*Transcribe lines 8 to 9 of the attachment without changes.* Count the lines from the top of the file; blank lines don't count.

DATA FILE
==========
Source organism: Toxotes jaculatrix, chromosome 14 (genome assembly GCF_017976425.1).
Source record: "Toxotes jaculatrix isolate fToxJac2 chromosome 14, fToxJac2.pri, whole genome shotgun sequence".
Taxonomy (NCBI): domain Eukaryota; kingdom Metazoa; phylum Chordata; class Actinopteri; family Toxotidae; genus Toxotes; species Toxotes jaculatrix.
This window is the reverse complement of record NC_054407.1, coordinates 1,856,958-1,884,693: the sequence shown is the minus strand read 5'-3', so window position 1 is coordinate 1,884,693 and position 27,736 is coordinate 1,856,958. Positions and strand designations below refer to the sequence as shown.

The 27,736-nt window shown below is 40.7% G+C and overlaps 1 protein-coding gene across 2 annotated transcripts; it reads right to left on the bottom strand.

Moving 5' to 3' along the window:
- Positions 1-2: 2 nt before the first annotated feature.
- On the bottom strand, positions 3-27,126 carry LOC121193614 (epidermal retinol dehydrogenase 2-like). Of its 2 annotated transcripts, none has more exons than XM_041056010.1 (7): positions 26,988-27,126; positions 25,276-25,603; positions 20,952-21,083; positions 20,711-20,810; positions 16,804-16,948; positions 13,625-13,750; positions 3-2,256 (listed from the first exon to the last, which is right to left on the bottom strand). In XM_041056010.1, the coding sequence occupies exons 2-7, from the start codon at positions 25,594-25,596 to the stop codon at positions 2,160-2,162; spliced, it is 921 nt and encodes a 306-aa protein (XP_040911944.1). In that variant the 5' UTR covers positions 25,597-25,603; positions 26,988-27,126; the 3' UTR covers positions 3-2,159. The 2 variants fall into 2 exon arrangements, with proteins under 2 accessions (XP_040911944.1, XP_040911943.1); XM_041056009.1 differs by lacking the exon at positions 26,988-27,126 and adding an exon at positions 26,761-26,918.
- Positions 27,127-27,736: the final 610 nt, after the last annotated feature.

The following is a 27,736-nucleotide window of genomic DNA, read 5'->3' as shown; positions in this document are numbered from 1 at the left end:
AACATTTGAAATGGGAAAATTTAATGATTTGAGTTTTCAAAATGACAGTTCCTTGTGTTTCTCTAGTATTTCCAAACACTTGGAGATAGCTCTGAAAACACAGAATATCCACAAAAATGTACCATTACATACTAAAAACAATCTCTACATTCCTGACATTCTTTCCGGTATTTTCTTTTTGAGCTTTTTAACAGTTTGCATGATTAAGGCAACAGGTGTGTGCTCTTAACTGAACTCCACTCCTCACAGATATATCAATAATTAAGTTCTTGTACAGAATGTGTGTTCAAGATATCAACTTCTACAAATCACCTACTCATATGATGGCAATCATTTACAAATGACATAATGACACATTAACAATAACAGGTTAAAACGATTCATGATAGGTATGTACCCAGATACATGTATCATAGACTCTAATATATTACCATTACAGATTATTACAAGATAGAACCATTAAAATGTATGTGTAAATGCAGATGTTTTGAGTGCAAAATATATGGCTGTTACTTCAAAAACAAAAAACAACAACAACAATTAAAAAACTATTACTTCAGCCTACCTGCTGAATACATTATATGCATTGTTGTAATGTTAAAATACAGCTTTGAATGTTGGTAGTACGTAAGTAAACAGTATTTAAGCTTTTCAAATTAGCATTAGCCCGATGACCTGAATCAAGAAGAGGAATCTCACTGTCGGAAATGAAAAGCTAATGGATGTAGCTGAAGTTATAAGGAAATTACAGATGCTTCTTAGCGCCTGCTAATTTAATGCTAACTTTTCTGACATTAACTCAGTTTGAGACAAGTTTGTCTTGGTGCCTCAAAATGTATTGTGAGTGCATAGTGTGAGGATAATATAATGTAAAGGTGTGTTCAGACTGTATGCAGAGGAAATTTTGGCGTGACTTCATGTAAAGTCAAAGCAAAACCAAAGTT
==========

- On the bottom strand, positions 3-27,126 carry LOC121193614 (epidermal retinol dehydrogenase 2-like). Of its 2 annotated transcripts, none has more exons than XM_041056010.1 (7): positions 26,988-27,126; positions 25,276-25,603; positions 20,952-21,083; positions 20,711-20,810; positions 16,804-16,948; positions 13,625-13,750; positions 3-2,256 (listed from the first exon to the last, which is right to left on the bottom strand). In XM_041056010.1, the coding sequence occupies exons 2-7, from the start codon at positions 25,594-25,596 to the stop codon at positions 2,160-2,162; spliced, it is 921 nt and encodes a 306-aa protein (XP_040911944.1). In that variant the 5' UTR covers positions 25,597-25,603; positions 26,988-27,126; the 3' UTR covers positions 3-2,159. The 2 variants fall into 2 exon arrangements, with proteins under 2 accessions (XP_040911944.1, XP_040911943.1); XM_041056009.1 differs by lacking the exon at positions 26,988-27,126 and adding an exon at positions 26,761-26,918.
- Positions 27,127-27,736: the final 610 nt, after the last annotated feature.